Upon taking office in January, President-elect Obama will face a daunting array of challenges to our nation's prosperity. Short-term issues include severe financial credit disruptions, economy instability and rising unemployment. But the biggest trial for the new administration will be how to address these pressing issues while, at the same time, solving long-term challenges, like creating a more efficient and sustainable energy future for America.
The good news is that economic and sustainability issues go hand in hand. There is a way to secure our energy future while building our economy and creating jobs. When we talk about creating alternative sources of energy — whether it's wind, solar or biofuels — we often overlook a vital, untapped resource right here at home: the ingenuity, talent and productivity of U.S. workers.
We must prepare for a different economy, one that nurtures innovation to solve the energy crisis. In her presidential bid, Senator Hillary Rodham Clinton (D-N.Y.) forcefully advocated for "green-collar" jobs, stating that they could "unleash a wave of innovation, create millions of new jobs, enhance our security, and lead the world to a revolution in how we produce and use energy." Her push was echoed by Senator John McCain (R-Ariz.) and Obama, creating a bipartisan consensus on the need to build a greener, more prosperous economy based on green-collar principles. At Business Roundtable, we believe it is important for members on both sides of the aisle to put ideology aside and work for broad-based solutions to our nation's energy challenges.
With unemployment at a 6.5 percent — a 14-year high — we must seize this opportunity to empower and mobilize "green workers." To build a sustainable future, we will need engineers, construction workers and scientists to create turbines, affix solar panels and construct transmission grids. By investing in these and other green technologies and creating job training and lifelong learning programs to help workers enter these fields, we can revitalize America's workforce and our environment. In addition, we must invest in tomorrow's workforce by engaging today's students in science, technology, engineering and math so they can think analytically and help solve our evolving sustainability challenges.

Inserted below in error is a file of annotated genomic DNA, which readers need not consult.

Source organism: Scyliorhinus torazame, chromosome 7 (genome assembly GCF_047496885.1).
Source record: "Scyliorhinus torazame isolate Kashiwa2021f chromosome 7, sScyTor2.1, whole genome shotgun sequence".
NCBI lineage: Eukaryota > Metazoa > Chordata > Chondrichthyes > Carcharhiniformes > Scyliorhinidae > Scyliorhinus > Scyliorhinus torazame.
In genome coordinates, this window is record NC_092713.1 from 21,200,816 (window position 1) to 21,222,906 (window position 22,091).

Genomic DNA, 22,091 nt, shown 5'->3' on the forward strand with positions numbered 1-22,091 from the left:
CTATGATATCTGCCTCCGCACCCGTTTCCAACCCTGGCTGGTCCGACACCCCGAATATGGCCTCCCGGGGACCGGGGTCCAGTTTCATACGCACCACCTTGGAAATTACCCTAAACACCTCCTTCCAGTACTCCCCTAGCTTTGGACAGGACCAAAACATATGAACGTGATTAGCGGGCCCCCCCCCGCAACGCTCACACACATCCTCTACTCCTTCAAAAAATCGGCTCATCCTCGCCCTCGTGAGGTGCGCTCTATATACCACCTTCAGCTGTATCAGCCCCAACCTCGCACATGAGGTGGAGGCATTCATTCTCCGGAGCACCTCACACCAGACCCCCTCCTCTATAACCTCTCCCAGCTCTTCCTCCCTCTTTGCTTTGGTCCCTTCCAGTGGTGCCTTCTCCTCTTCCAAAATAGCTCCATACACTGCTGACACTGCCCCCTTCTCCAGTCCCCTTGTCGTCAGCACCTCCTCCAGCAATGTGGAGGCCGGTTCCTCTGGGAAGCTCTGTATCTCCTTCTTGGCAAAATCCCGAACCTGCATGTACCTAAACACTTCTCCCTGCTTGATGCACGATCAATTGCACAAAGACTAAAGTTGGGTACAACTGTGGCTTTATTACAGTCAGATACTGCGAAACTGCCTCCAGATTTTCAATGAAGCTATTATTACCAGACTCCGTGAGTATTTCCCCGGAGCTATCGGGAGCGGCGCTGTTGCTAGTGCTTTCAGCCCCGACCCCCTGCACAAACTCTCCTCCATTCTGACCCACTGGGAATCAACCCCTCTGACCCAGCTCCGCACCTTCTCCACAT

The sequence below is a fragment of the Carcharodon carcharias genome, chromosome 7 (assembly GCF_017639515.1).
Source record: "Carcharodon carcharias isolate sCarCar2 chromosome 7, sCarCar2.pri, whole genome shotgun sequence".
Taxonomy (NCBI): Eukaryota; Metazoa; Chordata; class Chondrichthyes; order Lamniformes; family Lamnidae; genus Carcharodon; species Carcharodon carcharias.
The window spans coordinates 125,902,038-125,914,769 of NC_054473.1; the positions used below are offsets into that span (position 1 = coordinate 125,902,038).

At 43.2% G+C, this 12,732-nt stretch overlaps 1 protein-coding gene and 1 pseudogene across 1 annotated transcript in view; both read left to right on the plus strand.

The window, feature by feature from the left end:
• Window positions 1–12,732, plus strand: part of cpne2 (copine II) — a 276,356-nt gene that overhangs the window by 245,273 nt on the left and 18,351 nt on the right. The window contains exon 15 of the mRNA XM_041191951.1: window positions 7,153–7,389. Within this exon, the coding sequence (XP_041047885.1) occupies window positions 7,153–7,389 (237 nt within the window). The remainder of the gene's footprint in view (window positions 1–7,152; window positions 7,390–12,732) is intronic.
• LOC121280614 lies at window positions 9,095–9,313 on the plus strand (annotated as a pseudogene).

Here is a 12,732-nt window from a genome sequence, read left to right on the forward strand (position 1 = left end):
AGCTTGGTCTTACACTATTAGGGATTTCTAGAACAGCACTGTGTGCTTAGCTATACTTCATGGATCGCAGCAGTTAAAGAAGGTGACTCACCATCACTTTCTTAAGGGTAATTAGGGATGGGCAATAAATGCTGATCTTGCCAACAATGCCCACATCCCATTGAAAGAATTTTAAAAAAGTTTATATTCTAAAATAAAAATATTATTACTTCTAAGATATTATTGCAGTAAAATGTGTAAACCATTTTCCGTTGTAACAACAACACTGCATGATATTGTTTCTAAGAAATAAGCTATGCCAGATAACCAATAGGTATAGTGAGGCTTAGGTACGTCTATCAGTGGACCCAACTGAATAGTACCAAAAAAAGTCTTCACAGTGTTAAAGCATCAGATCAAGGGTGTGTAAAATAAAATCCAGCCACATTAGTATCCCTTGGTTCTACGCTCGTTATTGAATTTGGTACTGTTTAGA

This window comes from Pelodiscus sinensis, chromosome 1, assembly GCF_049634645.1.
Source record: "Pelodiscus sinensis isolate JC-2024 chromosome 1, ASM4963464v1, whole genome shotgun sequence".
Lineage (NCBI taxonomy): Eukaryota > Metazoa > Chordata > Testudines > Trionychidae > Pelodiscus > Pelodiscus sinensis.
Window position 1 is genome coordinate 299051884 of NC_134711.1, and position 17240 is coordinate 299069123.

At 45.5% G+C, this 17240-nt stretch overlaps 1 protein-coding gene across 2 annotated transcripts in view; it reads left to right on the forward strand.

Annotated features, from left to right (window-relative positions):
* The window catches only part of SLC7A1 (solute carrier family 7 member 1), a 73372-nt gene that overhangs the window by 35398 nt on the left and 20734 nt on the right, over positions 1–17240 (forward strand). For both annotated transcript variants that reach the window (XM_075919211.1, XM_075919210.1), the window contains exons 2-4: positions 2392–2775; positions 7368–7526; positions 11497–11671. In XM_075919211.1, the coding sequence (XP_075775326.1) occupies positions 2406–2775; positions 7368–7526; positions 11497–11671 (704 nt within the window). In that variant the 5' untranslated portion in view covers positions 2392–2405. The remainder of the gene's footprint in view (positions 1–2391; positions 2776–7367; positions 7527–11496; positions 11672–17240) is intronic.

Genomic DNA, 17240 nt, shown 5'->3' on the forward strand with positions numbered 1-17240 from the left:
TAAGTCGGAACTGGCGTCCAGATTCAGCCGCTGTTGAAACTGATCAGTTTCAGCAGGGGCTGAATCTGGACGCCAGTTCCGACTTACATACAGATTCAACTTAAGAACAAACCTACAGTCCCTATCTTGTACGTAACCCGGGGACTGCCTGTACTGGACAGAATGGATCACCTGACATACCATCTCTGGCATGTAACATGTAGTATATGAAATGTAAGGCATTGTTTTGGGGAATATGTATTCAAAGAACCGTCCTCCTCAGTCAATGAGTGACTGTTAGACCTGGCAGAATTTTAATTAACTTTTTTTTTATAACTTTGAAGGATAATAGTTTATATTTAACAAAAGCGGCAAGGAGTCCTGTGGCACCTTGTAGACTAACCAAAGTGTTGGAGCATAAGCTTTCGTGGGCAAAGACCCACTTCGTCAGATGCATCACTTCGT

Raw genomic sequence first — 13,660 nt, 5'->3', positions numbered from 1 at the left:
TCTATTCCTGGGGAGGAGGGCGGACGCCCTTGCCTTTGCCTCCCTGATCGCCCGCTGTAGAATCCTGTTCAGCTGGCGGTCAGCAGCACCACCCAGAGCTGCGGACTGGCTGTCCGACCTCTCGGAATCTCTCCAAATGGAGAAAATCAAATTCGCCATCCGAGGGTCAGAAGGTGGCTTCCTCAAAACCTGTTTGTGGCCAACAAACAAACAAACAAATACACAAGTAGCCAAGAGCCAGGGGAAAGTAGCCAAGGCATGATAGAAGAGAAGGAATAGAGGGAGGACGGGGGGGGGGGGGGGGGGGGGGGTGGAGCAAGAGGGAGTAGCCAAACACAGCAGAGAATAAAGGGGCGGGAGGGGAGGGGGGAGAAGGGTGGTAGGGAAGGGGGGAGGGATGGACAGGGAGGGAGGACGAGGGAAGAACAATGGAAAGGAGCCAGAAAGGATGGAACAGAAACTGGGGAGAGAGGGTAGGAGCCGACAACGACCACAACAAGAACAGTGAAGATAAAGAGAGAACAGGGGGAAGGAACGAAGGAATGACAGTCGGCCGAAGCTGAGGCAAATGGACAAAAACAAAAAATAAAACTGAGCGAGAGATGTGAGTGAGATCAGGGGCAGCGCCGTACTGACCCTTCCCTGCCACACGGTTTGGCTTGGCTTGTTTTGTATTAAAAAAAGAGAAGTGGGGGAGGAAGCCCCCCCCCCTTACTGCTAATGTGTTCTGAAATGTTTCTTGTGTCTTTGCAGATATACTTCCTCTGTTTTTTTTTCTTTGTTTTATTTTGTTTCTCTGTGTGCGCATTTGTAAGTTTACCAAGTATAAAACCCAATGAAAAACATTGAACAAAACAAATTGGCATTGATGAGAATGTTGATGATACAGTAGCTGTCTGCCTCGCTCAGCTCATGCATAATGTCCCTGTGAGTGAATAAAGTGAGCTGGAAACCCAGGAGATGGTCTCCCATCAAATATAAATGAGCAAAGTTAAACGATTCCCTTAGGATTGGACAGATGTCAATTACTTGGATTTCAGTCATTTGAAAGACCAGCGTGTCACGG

President-elect Obama pledged during his campaign to create 5 million new jobs over the next decade by investing $150 billion in green technology. We're ready to work with him to deliver on this promise while ensuring long-term economic growth for America's citizens, communities and companies. With energy prices fluctuating wildly over the past year, the cost of energy is one of our member CEOs' top concerns and an enduring problem for millions of hard-working Americans. Ensuring greater energy security with increased domestic sources, diversity of fuels and a critical mass of green-collars workers to build a modern, sustainable economy must be a priority for the new administration.
By reaching across the aisle, taking an aggressive, pro-growth, bipartisan approach to this problem, and drawing on resources from both the public and private sectors, we believe that Congress and the Obama administration can begin to effectively tackle the economic crisis and national energy insecurity in tandem. We stand ready to work together with them to build a more sustainable future.
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